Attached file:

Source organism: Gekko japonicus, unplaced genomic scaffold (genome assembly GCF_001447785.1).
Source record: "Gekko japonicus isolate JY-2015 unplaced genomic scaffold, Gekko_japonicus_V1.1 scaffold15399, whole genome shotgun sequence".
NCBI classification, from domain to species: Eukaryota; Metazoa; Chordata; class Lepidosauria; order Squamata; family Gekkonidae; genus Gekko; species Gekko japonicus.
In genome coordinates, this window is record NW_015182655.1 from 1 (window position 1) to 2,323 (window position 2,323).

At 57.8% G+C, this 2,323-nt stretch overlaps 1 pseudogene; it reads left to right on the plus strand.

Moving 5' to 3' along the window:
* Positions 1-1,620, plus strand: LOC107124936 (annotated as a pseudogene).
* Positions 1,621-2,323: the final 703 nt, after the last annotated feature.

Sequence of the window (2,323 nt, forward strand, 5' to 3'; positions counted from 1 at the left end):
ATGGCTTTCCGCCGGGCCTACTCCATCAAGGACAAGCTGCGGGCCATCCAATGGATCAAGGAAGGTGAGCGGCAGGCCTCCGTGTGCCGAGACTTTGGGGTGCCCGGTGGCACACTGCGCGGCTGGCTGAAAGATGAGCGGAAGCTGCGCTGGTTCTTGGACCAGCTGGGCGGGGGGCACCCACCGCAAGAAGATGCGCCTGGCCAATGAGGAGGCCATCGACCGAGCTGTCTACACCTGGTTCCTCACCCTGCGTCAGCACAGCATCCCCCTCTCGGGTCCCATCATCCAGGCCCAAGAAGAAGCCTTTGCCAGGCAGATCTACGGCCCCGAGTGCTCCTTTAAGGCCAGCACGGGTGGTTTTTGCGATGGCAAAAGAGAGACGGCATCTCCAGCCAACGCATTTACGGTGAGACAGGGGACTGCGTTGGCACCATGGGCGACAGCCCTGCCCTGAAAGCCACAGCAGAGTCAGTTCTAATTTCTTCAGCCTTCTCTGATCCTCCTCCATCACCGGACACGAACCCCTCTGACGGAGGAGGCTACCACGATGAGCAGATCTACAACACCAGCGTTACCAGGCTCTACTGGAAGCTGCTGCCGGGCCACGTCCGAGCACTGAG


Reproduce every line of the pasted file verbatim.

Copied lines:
Source organism: Gekko japonicus, unplaced genomic scaffold (genome assembly GCF_001447785.1).
Source record: "Gekko japonicus isolate JY-2015 unplaced genomic scaffold, Gekko_japonicus_V1.1 scaffold15399, whole genome shotgun sequence".
NCBI classification, from domain to species: Eukaryota; Metazoa; Chordata; class Lepidosauria; order Squamata; family Gekkonidae; genus Gekko; species Gekko japonicus.
In genome coordinates, this window is record NW_015182655.1 from 1 (window position 1) to 2,323 (window position 2,323).

At 57.8% G+C, this 2,323-nt stretch overlaps 1 pseudogene; it reads left to right on the plus strand.

Moving 5' to 3' along the window:
* Positions 1-1,620, plus strand: LOC107124936 (annotated as a pseudogene).
* Positions 1,621-2,323: the final 703 nt, after the last annotated feature.

Sequence of the window (2,323 nt, forward strand, 5' to 3'; positions counted from 1 at the left end):
ATGGCTTTCCGCCGGGCCTACTCCATCAAGGACAAGCTGCGGGCCATCCAATGGATCAAGGAAGGTGAGCGGCAGGCCTCCGTGTGCCGAGACTTTGGGGTGCCCGGTGGCACACTGCGCGGCTGGCTGAAAGATGAGCGGAAGCTGCGCTGGTTCTTGGACCAGCTGGGCGGGGGGCACCCACCGCAAGAAGATGCGCCTGGCCAATGAGGAGGCCATCGACCGAGCTGTCTACACCTGGTTCCTCACCCTGCGTCAGCACAGCATCCCCCTCTCGGGTCCCATCATCCAGGCCCAAGAAGAAGCCTTTGCCAGGCAGATCTACGGCCCCGAGTGCTCCTTTAAGGCCAGCACGGGTGGTTTTTGCGATGGCAAAAGAGAGACGGCATCTCCAGCCAACGCATTTACGGTGAGACAGGGGACTGCGTTGGCACCATGGGCGACAGCCCTGCCCTGAAAGCCACAGCAGAGTCAGTTCTAATTTCTTCAGCCTTCTCTGATCCTCCTCCATCACCGGACACGAACCCCTCTGACGGAGGAGGCTACCACGATGAGCAGATCTACAACACCAGCGTTACCAGGCTCTACTGGAAGCTGCTGCCGGGCCACGTCCGAGCACTGAG